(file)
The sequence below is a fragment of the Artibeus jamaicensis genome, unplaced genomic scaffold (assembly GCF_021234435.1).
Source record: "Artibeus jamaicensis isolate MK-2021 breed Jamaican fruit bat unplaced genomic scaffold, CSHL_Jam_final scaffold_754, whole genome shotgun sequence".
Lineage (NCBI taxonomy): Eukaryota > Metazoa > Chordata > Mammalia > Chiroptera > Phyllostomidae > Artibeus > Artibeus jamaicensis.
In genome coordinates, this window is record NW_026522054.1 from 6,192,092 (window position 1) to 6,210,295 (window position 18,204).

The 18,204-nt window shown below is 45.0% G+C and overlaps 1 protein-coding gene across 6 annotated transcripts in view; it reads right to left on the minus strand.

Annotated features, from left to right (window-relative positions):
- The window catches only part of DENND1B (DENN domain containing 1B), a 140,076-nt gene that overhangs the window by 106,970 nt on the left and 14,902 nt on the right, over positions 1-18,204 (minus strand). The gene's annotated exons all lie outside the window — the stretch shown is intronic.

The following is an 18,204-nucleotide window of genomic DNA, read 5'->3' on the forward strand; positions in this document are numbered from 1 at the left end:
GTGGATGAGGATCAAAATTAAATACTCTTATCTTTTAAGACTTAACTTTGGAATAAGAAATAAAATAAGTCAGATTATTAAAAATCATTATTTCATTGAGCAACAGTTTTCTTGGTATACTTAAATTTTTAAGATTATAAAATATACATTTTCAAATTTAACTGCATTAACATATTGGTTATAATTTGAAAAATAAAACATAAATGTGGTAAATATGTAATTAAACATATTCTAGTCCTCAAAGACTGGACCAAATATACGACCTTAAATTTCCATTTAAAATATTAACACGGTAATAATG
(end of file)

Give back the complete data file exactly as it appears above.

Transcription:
The sequence below is a fragment of the Artibeus jamaicensis genome, unplaced genomic scaffold (assembly GCF_021234435.1).
Source record: "Artibeus jamaicensis isolate MK-2021 breed Jamaican fruit bat unplaced genomic scaffold, CSHL_Jam_final scaffold_754, whole genome shotgun sequence".
Lineage (NCBI taxonomy): Eukaryota > Metazoa > Chordata > Mammalia > Chiroptera > Phyllostomidae > Artibeus > Artibeus jamaicensis.
In genome coordinates, this window is record NW_026522054.1 from 6,192,092 (window position 1) to 6,210,295 (window position 18,204).

The 18,204-nt window shown below is 45.0% G+C and overlaps 1 protein-coding gene across 6 annotated transcripts in view; it reads right to left on the minus strand.

Annotated features, from left to right (window-relative positions):
- The window catches only part of DENND1B (DENN domain containing 1B), a 140,076-nt gene that overhangs the window by 106,970 nt on the left and 14,902 nt on the right, over positions 1-18,204 (minus strand). The gene's annotated exons all lie outside the window — the stretch shown is intronic.

The following is an 18,204-nucleotide window of genomic DNA, read 5'->3' on the forward strand; positions in this document are numbered from 1 at the left end:
GTGGATGAGGATCAAAATTAAATACTCTTATCTTTTAAGACTTAACTTTGGAATAAGAAATAAAATAAGTCAGATTATTAAAAATCATTATTTCATTGAGCAACAGTTTTCTTGGTATACTTAAATTTTTAAGATTATAAAATATACATTTTCAAATTTAACTGCATTAACATATTGGTTATAATTTGAAAAATAAAACATAAATGTGGTAAATATGTAATTAAACATATTCTAGTCCTCAAAGACTGGACCAAATATACGACCTTAAATTTCCATTTAAAATATTAACACGGTAATAATG